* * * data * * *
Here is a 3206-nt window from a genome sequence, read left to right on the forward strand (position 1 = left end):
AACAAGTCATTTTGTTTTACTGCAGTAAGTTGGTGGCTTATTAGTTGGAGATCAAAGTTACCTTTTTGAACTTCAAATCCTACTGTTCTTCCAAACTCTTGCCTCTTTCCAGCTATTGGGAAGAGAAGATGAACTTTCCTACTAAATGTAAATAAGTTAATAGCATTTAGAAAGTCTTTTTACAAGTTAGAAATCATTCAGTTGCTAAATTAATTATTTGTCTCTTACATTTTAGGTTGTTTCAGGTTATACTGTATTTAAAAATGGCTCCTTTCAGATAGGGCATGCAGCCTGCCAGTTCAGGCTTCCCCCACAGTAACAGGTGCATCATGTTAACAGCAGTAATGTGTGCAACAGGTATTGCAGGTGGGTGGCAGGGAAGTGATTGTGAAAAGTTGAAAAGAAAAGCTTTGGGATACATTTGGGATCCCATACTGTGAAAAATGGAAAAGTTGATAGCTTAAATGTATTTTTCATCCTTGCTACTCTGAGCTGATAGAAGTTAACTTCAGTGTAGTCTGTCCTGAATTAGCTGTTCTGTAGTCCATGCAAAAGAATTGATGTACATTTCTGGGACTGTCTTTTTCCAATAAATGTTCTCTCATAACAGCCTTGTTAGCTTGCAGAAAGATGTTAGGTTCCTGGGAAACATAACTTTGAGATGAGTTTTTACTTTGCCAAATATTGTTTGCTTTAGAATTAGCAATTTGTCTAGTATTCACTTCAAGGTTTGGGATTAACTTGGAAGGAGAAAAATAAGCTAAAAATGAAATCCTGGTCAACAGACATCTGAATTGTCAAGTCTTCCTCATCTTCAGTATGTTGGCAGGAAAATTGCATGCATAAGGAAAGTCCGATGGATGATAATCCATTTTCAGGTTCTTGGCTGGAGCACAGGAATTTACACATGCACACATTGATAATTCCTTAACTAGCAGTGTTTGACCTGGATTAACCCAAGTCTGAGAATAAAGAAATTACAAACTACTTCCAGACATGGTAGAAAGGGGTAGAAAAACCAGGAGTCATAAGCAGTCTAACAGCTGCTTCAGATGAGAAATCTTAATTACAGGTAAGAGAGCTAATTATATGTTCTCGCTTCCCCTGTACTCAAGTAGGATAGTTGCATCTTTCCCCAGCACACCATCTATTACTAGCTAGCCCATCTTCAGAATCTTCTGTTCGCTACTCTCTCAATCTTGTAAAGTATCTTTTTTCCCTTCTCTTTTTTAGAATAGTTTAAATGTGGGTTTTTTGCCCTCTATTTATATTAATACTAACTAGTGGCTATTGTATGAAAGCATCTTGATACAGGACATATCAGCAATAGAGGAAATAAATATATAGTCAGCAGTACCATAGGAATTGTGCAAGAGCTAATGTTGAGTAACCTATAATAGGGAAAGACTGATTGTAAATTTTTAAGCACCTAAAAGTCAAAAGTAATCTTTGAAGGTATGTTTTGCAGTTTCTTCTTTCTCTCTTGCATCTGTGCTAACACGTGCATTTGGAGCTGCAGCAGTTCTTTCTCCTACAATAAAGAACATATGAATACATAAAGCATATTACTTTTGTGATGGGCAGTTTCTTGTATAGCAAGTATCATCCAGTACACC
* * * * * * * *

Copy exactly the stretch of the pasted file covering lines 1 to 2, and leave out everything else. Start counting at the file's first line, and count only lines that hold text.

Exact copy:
Here is a 3206-nt window from a genome sequence, read left to right on the forward strand (position 1 = left end):
AACAAGTCATTTTGTTTTACTGCAGTAAGTTGGTGGCTTATTAGTTGGAGATCAAAGTTACCTTTTTGAACTTCAAATCCTACTGTTCTTCCAAACTCTTGCCTCTTTCCAGCTATTGGGAAGAGAAGATGAACTTTCCTACTAAATGTAAATAAGTTAATAGCATTTAGAAAGTCTTTTTACAAGTTAGAAATCATTCAGTTGCTAAATTAATTATTTGTCTCTTACATTTTAGGTTGTTTCAGGTTATACTGTATTTAAAAATGGCTCCTTTCAGATAGGGCATGCAGCCTGCCAGTTCAGGCTTCCCCCACAGTAACAGGTGCATCATGTTAACAGCAGTAATGTGTGCAACAGGTATTGCAGGTGGGTGGCAGGGAAGTGATTGTGAAAAGTTGAAAAGAAAAGCTTTGGGATACATTTGGGATCCCATACTGTGAAAAATGGAAAAGTTGATAGCTTAAATGTATTTTTCATCCTTGCTACTCTGAGCTGATAGAAGTTAACTTCAGTGTAGTCTGTCCTGAATTAGCTGTTCTGTAGTCCATGCAAAAGAATTGATGTACATTTCTGGGACTGTCTTTTTCCAATAAATGTTCTCTCATAACAGCCTTGTTAGCTTGCAGAAAGATGTTAGGTTCCTGGGAAACATAACTTTGAGATGAGTTTTTACTTTGCCAAATATTGTTTGCTTTAGAATTAGCAATTTGTCTAGTATTCACTTCAAGGTTTGGGATTAACTTGGAAGGAGAAAAATAAGCTAAAAATGAAATCCTGGTCAACAGACATCTGAATTGTCAAGTCTTCCTCATCTTCAGTATGTTGGCAGGAAAATTGCATGCATAAGGAAAGTCCGATGGATGATAATCCATTTTCAGGTTCTTGGCTGGAGCACAGGAATTTACACATGCACACATTGATAATTCCTTAACTAGCAGTGTTTGACCTGGATTAACCCAAGTCTGAGAATAAAGAAATTACAAACTACTTCCAGACATGGTAGAAAGGGGTAGAAAAACCAGGAGTCATAAGCAGTCTAACAGCTGCTTCAGATGAGAAATCTTAATTACAGGTAAGAGAGCTAATTATATGTTCTCGCTTCCCCTGTACTCAAGTAGGATAGTTGCATCTTTCCCCAGCACACCATCTATTACTAGCTAGCCCATCTTCAGAATCTTCTGTTCGCTACTCTCTCAATCTTGTAAAGTATCTTTTTTCCCTTCTCTTTTTTAGAATAGTTTAAATGTGGGTTTTTTGCCCTCTATTTATATTAATACTAACTAGTGGCTATTGTATGAAAGCATCTTGATACAGGACATATCAGCAATAGAGGAAATAAATATATAGTCAGCAGTACCATAGGAATTGTGCAAGAGCTAATGTTGAGTAACCTATAATAGGGAAAGACTGATTGTAAATTTTTAAGCACCTAAAAGTCAAAAGTAATCTTTGAAGGTATGTTTTGCAGTTTCTTCTTTCTCTCTTGCATCTGTGCTAACACGTGCATTTGGAGCTGCAGCAGTTCTTTCTCCTACAATAAAGAACATATGAATACATAAAGCATATTACTTTTGTGATGGGCAGTTTCTTGTATAGCAAGTATCATCCAGTACACC